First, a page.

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Banks hit in jitters over debt crisis


Allied Irish Banks closed up 2.75pc. Photo: Getty Images

Allied Irish Banks closed up 2.75pc. Photo: Getty Images

Allied Irish Banks closed up 2.75pc. Photo: Getty Images

IRISH shares fell yesterday, as renewed concerns about the European debt crisis drove stocks lower across the continent.

By the close of the day the ISEQ Overall Index was down 0.66pc, or 19.67 points, at 2,972.92.

It rallied briefly in the morning but a steady sell-off from lunchtime made sure the ISEQ would close the session lower.

Understandably enough, it was the banks who took the hit on the day. Given the massive losses the lenders' share prices have endured over the last number of years, there was little more for them to lose.

Bank of Ireland ended the day off 5.69pc at 23c while Irish Life and Permanent slipped 5.71pc to 13c. Allied Irish Banks bucked the trend, closing up 2.75pc.

The worry that the commodities bubble may be bursting hit related stocks, with miner Kenmare Resources dropping 3.13pc to 47c. Dragon Oil fell 3.87pc to €5.82, while Aminex fell 10pc.

Few stocks gained yesterday, but there were winners, with the food sector standing out.

Sandwich maker Greencore rose 4.2pc to €1.09 as takeover speculation continued. A weekend report highlighted Patrick Coveney's company as a potential takeover target. Glanbia added 1.83pc ahead of its AGM tomorrow. The stock is up 25pc this year. Kerry Group slid 0.21pc.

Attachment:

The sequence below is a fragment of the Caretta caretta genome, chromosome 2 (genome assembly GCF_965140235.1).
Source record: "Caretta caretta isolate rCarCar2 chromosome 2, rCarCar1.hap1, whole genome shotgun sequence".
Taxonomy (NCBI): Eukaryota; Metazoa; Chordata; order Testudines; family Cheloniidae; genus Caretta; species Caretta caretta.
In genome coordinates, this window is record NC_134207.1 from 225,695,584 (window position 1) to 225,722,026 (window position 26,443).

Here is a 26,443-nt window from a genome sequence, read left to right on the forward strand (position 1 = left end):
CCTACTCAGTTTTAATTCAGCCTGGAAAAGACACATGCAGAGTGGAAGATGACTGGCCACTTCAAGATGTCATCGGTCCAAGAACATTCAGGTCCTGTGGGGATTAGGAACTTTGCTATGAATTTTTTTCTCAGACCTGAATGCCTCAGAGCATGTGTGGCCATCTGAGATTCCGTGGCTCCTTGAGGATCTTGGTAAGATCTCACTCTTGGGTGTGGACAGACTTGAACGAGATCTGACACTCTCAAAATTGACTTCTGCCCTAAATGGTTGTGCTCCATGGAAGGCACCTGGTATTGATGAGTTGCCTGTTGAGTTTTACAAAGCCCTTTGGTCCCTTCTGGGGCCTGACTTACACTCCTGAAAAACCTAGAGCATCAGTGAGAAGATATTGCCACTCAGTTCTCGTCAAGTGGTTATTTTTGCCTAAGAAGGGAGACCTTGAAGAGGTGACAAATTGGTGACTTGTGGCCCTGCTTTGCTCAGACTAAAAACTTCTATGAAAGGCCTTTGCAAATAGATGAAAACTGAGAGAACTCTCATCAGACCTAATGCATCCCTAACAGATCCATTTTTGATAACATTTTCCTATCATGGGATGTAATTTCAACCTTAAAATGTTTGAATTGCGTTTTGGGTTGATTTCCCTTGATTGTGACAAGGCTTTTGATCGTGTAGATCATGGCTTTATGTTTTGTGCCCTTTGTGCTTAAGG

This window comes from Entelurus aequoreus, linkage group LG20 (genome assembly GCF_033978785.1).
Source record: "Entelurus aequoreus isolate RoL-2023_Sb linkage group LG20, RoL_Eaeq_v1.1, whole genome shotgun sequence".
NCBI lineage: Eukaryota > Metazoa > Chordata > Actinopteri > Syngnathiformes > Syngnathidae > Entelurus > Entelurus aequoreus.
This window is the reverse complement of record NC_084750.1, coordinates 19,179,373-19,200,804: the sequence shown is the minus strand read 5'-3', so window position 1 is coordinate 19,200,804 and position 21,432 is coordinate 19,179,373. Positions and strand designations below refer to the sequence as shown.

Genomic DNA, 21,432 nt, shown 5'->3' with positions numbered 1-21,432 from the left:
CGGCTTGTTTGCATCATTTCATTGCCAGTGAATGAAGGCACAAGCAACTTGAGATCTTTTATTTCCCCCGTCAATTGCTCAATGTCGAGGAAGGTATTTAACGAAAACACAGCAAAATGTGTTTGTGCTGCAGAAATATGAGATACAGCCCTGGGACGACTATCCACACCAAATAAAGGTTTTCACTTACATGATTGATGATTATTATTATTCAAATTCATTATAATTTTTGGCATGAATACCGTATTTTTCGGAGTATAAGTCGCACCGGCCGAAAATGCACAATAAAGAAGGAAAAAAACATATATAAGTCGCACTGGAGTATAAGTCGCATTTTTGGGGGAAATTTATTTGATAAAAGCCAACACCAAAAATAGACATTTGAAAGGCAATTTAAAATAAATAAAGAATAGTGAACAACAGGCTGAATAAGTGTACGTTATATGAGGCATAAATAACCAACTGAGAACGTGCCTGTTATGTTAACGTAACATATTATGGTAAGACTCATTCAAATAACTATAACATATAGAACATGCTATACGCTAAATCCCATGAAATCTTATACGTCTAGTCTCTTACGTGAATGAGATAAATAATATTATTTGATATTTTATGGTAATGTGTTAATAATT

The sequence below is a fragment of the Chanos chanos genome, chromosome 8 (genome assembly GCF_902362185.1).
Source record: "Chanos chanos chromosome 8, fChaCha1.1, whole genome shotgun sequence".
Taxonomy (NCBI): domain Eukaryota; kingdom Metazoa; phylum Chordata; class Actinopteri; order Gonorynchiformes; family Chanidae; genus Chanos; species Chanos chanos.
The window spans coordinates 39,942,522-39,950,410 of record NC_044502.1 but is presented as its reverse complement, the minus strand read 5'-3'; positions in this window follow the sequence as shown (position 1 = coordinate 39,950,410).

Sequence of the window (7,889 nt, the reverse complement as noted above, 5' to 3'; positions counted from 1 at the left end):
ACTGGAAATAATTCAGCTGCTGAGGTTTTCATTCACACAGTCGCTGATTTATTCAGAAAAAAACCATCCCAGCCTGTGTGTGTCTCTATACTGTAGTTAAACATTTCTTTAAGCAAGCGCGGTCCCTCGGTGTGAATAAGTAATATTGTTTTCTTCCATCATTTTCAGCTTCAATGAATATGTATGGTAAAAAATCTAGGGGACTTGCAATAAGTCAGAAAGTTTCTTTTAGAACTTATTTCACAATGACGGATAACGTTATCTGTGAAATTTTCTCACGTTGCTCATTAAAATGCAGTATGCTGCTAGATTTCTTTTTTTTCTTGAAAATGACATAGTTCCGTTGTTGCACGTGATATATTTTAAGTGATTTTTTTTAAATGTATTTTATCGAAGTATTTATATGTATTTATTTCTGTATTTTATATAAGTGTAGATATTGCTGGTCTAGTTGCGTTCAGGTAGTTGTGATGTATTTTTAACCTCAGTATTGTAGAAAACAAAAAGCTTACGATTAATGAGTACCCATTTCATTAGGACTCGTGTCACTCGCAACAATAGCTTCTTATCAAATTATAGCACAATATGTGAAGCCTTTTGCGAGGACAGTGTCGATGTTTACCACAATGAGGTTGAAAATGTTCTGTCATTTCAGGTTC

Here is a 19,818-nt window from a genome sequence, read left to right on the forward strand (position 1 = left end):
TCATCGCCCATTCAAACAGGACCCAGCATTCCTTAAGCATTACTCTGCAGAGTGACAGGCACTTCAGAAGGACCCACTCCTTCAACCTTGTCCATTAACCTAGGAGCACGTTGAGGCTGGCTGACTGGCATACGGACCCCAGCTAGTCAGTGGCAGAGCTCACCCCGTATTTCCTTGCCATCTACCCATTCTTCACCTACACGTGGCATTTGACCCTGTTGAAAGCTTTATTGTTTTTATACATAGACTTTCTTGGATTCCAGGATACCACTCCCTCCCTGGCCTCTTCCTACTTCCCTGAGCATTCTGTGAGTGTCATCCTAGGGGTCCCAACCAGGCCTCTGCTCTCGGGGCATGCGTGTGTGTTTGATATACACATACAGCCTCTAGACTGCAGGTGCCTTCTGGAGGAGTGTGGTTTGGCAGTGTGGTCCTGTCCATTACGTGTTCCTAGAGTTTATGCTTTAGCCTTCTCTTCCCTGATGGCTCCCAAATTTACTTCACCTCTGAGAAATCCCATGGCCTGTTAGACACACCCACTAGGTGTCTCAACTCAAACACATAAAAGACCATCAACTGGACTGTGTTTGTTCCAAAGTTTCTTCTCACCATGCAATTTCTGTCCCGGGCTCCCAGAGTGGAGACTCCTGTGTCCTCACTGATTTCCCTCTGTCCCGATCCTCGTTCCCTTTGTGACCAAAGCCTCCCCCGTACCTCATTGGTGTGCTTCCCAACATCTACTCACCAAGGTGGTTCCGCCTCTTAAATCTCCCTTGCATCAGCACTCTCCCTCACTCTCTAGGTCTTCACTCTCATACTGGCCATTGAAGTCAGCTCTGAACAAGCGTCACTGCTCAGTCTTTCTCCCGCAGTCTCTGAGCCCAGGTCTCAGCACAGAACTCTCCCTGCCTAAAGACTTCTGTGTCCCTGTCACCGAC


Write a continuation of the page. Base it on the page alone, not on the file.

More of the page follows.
Beyond Ireland, European stocks retreated after officials agreed to review the terms of Greece's bailout while poor results from HSBC hit sentiment.

National benchmark indexes declined in 16 of 18 western European markets. Germany's DAX Index fell 1.1pc, France's CAC 40 slid 1.2pc and the UK's FTSE 100 slipped 0.6pc. Greece's ASE Index retreated 1.5pc while the Stoxx Europe 600 fell 0.3pc.

"Fears over sovereign debt resurfaced," said Giles Watts, the head of equities at City Index in London. "There remains enough near-term fragility in the market to convince investors not to jump full flight back into riskier asset classes. Today's numbers from HSBC were slightly concerning regarding the jump in costs the bank has endured."

Banco Espirito Santo, Portugal's biggest publicly traded bank by market value, dropped 2.7pc and BBVA, Spain's second-largest bank, slid 3.1pc.

Credit-default swaps on Ireland reached an all-time high of 676 basis points and contracts on Portugal, Italy, and Spain also climbed.

HSBC fell 0.8pc in London as chief executive Stuart Gulliver said it may take as long as three years to meet the bank's cost reduction target. Expenses as a proportion of income rose to 60.9pc in the first quarter from 49.6pc. Centrica declined 3.8pc after the UK's largest energy supplier said 2011 earnings will grow at a "more modest" rate than previously expected because of higher taxes on its production from the North Sea.

Irish Independent